It comes after the Democratic Unionist Party – responsible for propping up Theresa May’s Government – earlier signalled the party would support Jeremy Corbyn’s motion.
While the motion is non-binding and would not require a change in Government policy it is evidence of the fragility of the Prime Minister’s deal with the Northern Irish party made in the wake of the inconclusive general election result.
It marks the first time DUP MPs have voted in a way to pressure ministers since the party agreed its confidence and supply arrangement with Ms May.
Making a point of order, Jonathan Ashworth, the Shadow Health Secretary, said the Government did not divide on the vote because they would have lost the motion brought forward by Labour.
He said: “Is it now clear that the House has been unanimous in saying we should end the pay cap in the NHS and give health workers a fair pay rise?
“And is it also now clear that the reason the Government did not divide on this motion is because they knew they would lose?”
Speaking earlier on Wednesday, DUP MP Ian Paisley said MPs could “send out a clarion call” on the issue by backing the non-binding motion.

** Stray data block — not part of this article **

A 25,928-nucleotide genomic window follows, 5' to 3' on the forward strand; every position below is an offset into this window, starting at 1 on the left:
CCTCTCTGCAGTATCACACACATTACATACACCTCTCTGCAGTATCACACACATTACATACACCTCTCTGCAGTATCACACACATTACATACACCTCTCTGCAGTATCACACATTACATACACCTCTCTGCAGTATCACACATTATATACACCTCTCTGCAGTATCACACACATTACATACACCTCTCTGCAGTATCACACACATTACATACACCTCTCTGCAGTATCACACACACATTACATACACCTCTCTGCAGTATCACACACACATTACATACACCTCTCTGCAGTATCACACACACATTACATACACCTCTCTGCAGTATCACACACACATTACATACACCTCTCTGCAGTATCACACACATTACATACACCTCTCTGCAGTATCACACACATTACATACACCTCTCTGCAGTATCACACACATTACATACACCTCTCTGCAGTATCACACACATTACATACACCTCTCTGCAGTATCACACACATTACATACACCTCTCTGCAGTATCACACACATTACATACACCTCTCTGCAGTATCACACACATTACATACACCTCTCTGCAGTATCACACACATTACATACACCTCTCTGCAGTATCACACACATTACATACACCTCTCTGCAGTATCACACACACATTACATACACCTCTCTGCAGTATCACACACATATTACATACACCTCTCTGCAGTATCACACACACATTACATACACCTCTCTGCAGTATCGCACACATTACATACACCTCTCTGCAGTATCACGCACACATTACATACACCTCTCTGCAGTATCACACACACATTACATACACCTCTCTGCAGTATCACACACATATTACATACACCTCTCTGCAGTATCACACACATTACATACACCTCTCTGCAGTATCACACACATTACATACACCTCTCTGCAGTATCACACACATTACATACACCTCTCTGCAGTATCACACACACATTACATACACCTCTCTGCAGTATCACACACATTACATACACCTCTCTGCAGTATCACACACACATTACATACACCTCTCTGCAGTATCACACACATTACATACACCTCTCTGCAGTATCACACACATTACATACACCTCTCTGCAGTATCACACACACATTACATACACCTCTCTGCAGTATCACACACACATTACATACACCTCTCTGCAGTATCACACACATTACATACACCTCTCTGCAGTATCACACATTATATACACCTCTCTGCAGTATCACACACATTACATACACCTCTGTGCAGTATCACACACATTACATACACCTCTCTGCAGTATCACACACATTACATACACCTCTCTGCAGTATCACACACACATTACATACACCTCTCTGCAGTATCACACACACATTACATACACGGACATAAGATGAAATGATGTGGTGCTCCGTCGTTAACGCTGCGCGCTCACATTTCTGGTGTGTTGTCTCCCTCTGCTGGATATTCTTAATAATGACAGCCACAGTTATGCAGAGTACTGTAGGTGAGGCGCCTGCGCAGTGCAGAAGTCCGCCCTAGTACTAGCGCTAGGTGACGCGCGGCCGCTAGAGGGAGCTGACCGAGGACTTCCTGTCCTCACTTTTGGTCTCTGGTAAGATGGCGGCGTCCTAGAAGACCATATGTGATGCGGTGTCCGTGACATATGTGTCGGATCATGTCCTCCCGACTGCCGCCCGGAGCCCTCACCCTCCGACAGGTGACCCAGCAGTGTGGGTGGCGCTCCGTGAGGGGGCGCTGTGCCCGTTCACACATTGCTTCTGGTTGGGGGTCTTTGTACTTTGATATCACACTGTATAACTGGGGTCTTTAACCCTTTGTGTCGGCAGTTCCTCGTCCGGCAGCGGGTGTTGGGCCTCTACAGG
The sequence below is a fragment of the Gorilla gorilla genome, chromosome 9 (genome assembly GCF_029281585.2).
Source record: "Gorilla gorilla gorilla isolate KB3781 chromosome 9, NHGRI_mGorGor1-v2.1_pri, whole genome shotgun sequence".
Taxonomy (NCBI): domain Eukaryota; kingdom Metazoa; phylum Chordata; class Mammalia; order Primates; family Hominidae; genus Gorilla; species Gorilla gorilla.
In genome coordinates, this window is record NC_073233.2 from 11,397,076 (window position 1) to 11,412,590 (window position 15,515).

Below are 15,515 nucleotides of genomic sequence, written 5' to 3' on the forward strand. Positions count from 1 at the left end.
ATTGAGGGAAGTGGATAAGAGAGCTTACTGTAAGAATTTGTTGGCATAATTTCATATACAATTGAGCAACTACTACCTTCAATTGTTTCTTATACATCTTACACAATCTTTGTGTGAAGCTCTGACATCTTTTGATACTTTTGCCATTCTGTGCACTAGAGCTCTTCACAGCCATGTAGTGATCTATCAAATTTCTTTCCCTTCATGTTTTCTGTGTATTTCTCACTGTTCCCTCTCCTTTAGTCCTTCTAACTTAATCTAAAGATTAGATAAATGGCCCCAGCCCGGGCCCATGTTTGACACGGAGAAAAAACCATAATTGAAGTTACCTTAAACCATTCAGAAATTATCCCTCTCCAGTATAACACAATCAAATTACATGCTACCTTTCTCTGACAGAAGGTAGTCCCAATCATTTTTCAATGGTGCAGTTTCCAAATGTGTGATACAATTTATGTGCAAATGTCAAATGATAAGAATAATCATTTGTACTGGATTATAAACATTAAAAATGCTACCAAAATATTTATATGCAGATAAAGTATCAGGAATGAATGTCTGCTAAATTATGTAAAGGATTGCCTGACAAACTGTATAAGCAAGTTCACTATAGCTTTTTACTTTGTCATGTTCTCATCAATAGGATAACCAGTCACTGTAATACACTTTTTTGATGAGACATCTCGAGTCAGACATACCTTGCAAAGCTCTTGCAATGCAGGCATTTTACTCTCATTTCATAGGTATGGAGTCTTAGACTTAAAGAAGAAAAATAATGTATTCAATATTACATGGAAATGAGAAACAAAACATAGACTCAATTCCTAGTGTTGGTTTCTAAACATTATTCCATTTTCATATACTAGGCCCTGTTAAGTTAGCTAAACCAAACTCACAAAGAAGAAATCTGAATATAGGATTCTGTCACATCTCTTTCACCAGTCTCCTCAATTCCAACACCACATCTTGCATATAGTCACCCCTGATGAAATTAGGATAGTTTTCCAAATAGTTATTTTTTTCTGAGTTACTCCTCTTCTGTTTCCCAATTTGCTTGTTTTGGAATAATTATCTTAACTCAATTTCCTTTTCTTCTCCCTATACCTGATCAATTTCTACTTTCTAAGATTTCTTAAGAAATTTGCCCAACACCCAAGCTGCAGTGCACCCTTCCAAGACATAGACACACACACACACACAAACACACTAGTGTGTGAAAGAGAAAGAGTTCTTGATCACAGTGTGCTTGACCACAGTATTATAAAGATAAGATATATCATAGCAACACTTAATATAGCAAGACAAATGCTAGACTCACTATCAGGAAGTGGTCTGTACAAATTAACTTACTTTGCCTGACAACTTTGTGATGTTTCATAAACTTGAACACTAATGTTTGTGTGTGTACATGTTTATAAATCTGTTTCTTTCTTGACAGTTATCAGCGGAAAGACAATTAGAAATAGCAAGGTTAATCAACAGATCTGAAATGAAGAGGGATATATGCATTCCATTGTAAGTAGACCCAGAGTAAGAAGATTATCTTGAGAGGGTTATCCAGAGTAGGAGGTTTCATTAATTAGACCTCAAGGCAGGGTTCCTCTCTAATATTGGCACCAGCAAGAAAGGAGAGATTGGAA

But Mr Paisley also dismissed criticism from Labour of the Government’s £1bn deal with the DUP. “To those members of the Labour Party who chide about the £1 billion deal, your party would quite happily have cut a deal that would probably have been better for us,” he said.
“That's the discussions we had in advance of the last election, and to chide us, you only hurt public servants in Northern Ireland who are benefiting from that £1 billion deal that will allow us to allocate this money to relieve these costs.”
Earlier this week, Downing Street said the seven-year public sector pay cap is to be scrapped, unveiling a 1.7 per cent hike for prison officers and improvements totalling 2 per cent in police pay for 2017/18.
Liberal Democrat MP Norman Lamb, the health spokesperson, added that the defeat should “serve as a wake-up call” for the Conservatives. “The pay cap is hitting morale and recruitment across the health service,” he said.
“We simply cannot sustain the NHS with year after year of cuts to the pay of dedicated staff, who are working flat out to keep services running.
“We already have a catastrophic shortage of nurses and other staff in the health service. This recruitment crisis will only get worse unless the government gives NHS and social care staff the pay rise they deserve.”
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